Friday, April 27, 2007
CWL --- Reluctant Rebels: Religion and Rebellion
Reluctant Protestant Confederates: The Religious Roots of Condititional Unionism, Charles F. Irons, in Virginia's Civil War, Wallenstein and Wyatt-Brown, eds., Univesity of Virginia Press, 2005, pp. 72-86.
'Evangelical Christians throughout the Confederacy gave active endorsement to the rebellion' is a somewhat tried and somewhat true statement. Exceptions to the statement occur regularly when examining the attitudes of evangelical Christians in the Upper South, particularly in Virginia. An examination of resistence to secession by Christians in Virginia reveals that 'white Virginians considered slavery and secession distinct and divergent moral issues.' (72-73)
Also, evangelical Virginians accepted 'civil debates over the future of slavery with more grace' than those evangelicals hailing from the Deep South. Virginia's Protestants' vigorous defense of the Union until Lincoln's call for troops in mid-April 1861 'persuaded them that they held the moral high ground' and easily interpreted 'their rebellion a just resistence to a tyrant.' (76-77)
Unionism among Virginia's Protestants seems paradoxical by today's understanding of Confederate nationalism. During the 1840s and 1850s, Upper South pastors endorsed slavery and demanded loyalty to the 'higher power' of the national government. Loyalty to the Union was a religious duty for Virginia Christians, even after October 1859, the month of the Harper's Ferry raid. Discussions of slavery were channeled away from congregational meetings by Upper South clergy. On the other hand in the Lower South, discussion of slavery were not only channeled away from congregational meetings but also from political meetings. In the Upper South, Protestants believed that slavery discussions must be contained in 'the civic sphere'. This is exemplfied by Augusta County, Virginia and Baltimore, Maryland; the Methodist Episcopal Church's Northern jurisdiction contained the Baltimore Conference, which housed both anti-slavery and pro-slavery worshipers. (79-80)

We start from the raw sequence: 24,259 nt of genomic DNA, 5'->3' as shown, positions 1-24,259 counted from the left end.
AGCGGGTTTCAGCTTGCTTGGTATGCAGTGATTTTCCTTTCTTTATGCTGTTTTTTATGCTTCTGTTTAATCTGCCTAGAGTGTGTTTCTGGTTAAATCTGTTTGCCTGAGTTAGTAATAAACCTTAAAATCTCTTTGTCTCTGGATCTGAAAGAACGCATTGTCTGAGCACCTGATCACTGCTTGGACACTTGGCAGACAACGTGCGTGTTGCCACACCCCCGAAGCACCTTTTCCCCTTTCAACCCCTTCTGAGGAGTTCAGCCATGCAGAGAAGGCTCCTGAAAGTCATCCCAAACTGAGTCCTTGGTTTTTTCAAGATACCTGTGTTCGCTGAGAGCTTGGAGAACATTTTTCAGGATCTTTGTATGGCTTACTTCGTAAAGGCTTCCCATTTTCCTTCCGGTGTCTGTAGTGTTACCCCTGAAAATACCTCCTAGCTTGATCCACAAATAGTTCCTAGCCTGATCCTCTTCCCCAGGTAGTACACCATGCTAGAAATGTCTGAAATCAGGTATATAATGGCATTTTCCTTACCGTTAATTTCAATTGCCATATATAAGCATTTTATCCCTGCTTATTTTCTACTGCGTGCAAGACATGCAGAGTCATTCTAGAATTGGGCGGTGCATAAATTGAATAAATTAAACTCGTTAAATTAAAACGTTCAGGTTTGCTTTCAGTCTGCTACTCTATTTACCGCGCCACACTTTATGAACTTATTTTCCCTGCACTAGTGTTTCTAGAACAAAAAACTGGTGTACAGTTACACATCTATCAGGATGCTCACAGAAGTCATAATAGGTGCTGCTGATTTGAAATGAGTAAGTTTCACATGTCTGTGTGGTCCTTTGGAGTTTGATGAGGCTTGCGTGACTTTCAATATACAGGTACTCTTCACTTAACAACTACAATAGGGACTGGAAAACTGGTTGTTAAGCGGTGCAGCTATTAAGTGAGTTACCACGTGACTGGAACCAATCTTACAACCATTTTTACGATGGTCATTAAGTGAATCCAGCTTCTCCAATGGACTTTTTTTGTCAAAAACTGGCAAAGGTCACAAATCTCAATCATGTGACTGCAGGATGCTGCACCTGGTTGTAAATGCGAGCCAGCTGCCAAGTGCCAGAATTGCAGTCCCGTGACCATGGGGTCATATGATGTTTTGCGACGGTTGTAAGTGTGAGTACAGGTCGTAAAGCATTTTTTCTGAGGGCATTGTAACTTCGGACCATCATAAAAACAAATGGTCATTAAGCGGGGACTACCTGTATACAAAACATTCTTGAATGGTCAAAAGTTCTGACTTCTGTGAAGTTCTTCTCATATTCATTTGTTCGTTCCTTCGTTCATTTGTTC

Many Episcopal Methodist Virginians willingly remained in fellowship anti-slavery congregants in the Baltimore Conference, even through October 1859 as John Brown raided Harper's Ferry.
The Conference remained undivided until mid-April 1861. The call for troops by Lincoln, in order to supress the rebellion, caused an over night change in Virginia's Christians. Irons cites several pastors' change as occuring within a few days of April 17. For Protestants, disunion and disobedience to authority was a sin, unless some party breeched the contract. Protestants in the Upper South understood that Lincoln's call for troops abrogated the contract that held the democratic republic together. (80-81)
'Did the Deep South's greater material interest in slavery compel the churgoers of this region to read the Bible differently and to reach different conclusions' about the secession?' Yes.
And did the Upper South's successful attempt at keeping the Baltimore Conference within the larger organization of Episcopal Methodism support Unionism up until mid-April 1861? Yes
Virginia's Christians swung their support from Unionism to rebellion due to Lincoln's call for troops. Virginians, in particular Robert E. Lee who was a Unionist, Episcopalian and slave holder, decided to join the Lower South in rebellion because Lincoln abrogated the South's Constitutional contract with the Federal government. (81-84)